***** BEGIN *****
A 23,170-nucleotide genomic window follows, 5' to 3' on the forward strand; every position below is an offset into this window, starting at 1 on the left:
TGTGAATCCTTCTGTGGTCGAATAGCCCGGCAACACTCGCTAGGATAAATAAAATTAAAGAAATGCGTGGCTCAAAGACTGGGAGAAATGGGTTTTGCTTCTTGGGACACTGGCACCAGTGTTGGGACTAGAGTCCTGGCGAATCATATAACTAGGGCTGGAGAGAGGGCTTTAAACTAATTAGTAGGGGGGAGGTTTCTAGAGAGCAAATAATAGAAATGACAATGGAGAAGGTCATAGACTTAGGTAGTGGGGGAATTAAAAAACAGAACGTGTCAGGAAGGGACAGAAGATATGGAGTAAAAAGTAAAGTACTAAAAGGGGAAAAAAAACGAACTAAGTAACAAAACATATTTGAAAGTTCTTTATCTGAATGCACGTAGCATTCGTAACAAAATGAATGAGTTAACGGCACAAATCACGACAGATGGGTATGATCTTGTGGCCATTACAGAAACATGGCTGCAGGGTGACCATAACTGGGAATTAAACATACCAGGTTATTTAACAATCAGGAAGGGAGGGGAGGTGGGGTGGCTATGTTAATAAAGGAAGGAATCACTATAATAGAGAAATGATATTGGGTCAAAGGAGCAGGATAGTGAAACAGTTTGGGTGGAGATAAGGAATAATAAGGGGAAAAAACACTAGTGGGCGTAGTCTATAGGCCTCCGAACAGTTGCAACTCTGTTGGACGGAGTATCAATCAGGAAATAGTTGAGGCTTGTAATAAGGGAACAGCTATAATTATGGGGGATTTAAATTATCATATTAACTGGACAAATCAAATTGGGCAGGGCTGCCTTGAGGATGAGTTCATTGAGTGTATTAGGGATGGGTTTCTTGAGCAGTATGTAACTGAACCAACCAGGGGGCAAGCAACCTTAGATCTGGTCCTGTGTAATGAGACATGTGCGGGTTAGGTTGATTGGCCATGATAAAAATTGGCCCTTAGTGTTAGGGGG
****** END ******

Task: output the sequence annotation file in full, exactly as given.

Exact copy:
A 23,170-nucleotide genomic window follows, 5' to 3' on the forward strand; every position below is an offset into this window, starting at 1 on the left:
TGTGAATCCTTCTGTGGTCGAATAGCCCGGCAACACTCGCTAGGATAAATAAAATTAAAGAAATGCGTGGCTCAAAGACTGGGAGAAATGGGTTTTGCTTCTTGGGACACTGGCACCAGTGTTGGGACTAGAGTCCTGGCGAATCATATAACTAGGGCTGGAGAGAGGGCTTTAAACTAATTAGTAGGGGGGAGGTTTCTAGAGAGCAAATAATAGAAATGACAATGGAGAAGGTCATAGACTTAGGTAGTGGGGGAATTAAAAAACAGAACGTGTCAGGAAGGGACAGAAGATATGGAGTAAAAAGTAAAGTACTAAAAGGGGAAAAAAAACGAACTAAGTAACAAAACATATTTGAAAGTTCTTTATCTGAATGCACGTAGCATTCGTAACAAAATGAATGAGTTAACGGCACAAATCACGACAGATGGGTATGATCTTGTGGCCATTACAGAAACATGGCTGCAGGGTGACCATAACTGGGAATTAAACATACCAGGTTATTTAACAATCAGGAAGGGAGGGGAGGTGGGGTGGCTATGTTAATAAAGGAAGGAATCACTATAATAGAGAAATGATATTGGGTCAAAGGAGCAGGATAGTGAAACAGTTTGGGTGGAGATAAGGAATAATAAGGGGAAAAAACACTAGTGGGCGTAGTCTATAGGCCTCCGAACAGTTGCAACTCTGTTGGACGGAGTATCAATCAGGAAATAGTTGAGGCTTGTAATAAGGGAACAGCTATAATTATGGGGGATTTAAATTATCATATTAACTGGACAAATCAAATTGGGCAGGGCTGCCTTGAGGATGAGTTCATTGAGTGTATTAGGGATGGGTTTCTTGAGCAGTATGTAACTGAACCAACCAGGGGGCAAGCAACCTTAGATCTGGTCCTGTGTAATGAGACATGTGCGGGTTAGGTTGATTGGCCATGATAAAAATTGGCCCTTAGTGTTAGGGGG